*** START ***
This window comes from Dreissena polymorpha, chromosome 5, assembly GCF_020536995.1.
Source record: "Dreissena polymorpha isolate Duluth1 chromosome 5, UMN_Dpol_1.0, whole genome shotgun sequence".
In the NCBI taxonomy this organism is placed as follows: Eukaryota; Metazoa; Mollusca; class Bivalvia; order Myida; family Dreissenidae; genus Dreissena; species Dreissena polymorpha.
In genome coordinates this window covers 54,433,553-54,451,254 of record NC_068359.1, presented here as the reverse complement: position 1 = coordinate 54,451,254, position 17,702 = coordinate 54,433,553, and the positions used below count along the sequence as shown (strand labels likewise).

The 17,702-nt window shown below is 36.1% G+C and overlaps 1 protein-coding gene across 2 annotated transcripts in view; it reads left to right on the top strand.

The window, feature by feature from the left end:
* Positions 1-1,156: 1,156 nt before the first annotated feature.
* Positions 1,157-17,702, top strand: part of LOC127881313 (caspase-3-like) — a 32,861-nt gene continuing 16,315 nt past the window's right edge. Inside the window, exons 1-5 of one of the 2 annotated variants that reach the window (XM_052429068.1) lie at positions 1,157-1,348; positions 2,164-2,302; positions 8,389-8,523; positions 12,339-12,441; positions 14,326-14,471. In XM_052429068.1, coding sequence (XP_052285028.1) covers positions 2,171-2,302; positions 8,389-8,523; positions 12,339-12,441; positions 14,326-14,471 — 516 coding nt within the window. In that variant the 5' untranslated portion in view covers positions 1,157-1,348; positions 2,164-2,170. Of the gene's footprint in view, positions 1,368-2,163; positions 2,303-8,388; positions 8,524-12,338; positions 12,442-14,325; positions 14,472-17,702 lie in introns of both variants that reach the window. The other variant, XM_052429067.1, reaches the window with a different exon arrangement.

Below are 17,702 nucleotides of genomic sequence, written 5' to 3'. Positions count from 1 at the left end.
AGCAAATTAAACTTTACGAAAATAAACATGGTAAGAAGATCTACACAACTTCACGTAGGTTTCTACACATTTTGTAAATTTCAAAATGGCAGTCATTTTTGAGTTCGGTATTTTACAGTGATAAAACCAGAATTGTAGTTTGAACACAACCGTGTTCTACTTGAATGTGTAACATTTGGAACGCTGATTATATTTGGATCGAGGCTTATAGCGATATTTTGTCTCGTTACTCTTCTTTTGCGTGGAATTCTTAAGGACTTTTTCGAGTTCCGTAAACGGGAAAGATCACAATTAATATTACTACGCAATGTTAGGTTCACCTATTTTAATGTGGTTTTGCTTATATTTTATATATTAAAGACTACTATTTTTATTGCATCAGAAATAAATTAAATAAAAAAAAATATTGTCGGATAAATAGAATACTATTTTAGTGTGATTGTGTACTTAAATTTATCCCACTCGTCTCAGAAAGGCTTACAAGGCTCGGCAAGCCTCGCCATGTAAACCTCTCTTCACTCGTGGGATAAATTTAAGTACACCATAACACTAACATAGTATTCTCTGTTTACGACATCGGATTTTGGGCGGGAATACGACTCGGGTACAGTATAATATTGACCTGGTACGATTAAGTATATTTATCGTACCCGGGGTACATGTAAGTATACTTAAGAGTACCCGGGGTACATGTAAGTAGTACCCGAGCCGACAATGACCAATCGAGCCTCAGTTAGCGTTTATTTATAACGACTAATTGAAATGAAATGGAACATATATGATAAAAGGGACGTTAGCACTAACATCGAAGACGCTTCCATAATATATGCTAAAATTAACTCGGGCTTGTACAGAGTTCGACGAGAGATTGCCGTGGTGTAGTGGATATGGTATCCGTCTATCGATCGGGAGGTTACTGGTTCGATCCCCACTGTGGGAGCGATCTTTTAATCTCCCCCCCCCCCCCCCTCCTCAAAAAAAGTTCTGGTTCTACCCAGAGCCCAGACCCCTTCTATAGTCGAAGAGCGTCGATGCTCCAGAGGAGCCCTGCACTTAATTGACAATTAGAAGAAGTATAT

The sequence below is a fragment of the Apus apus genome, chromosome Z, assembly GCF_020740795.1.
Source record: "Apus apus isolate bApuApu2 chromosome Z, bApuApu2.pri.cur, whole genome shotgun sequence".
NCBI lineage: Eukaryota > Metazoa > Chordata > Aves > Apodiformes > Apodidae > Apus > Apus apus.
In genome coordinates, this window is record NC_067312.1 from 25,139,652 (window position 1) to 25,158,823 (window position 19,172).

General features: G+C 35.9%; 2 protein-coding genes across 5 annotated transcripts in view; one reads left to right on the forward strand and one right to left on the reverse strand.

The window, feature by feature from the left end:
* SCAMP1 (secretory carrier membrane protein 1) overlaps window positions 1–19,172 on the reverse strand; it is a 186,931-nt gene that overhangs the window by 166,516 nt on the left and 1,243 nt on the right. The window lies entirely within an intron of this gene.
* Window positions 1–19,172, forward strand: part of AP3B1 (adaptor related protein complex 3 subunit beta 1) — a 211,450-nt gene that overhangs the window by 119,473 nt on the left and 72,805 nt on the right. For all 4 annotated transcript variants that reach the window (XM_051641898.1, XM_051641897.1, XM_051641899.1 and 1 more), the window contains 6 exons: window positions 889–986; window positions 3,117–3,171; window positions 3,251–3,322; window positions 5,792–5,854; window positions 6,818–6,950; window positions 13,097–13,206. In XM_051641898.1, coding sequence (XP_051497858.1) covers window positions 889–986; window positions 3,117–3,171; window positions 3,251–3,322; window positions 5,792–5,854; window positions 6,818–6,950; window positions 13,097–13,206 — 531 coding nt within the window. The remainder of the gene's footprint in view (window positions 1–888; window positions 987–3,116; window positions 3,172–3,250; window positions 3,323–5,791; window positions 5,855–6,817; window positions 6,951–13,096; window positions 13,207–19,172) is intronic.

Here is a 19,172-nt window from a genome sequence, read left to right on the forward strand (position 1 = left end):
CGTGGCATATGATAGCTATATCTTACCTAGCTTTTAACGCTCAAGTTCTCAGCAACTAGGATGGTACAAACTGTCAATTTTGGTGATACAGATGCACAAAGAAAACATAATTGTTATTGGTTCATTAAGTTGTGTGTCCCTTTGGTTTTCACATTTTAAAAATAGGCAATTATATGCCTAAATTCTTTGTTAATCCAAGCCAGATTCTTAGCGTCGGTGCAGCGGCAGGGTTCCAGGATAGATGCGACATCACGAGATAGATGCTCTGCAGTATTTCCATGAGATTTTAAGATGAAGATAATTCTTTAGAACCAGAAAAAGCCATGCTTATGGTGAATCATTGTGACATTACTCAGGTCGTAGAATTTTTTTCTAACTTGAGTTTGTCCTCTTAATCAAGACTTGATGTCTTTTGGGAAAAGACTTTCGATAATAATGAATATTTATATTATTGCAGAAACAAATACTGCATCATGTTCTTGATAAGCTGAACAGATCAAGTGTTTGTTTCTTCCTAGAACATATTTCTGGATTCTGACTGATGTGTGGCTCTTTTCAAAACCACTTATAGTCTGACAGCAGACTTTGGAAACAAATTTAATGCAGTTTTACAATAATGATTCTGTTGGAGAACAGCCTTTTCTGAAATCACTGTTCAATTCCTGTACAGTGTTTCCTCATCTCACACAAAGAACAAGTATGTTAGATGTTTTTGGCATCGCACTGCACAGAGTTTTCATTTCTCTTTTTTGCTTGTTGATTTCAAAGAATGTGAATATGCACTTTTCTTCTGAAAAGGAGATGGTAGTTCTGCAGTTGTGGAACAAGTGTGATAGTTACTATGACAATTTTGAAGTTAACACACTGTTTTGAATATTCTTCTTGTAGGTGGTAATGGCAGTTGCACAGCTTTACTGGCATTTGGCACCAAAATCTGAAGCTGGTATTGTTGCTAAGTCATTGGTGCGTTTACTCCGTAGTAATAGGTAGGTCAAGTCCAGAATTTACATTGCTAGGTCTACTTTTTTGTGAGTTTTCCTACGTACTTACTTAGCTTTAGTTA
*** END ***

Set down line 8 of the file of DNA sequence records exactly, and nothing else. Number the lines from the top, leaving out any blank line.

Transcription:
* Positions 1,157-17,702, top strand: part of LOC127881313 (caspase-3-like) — a 32,861-nt gene continuing 16,315 nt past the window's right edge. Inside the window, exons 1-5 of one of the 2 annotated variants that reach the window (XM_052429068.1) lie at positions 1,157-1,348; positions 2,164-2,302; positions 8,389-8,523; positions 12,339-12,441; positions 14,326-14,471. In XM_052429068.1, coding sequence (XP_052285028.1) covers positions 2,171-2,302; positions 8,389-8,523; positions 12,339-12,441; positions 14,326-14,471 — 516 coding nt within the window. In that variant the 5' untranslated portion in view covers positions 1,157-1,348; positions 2,164-2,170. Of the gene's footprint in view, positions 1,368-2,163; positions 2,303-8,388; positions 8,524-12,338; positions 12,442-14,325; positions 14,472-17,702 lie in introns of both variants that reach the window. The other variant, XM_052429067.1, reaches the window with a different exon arrangement.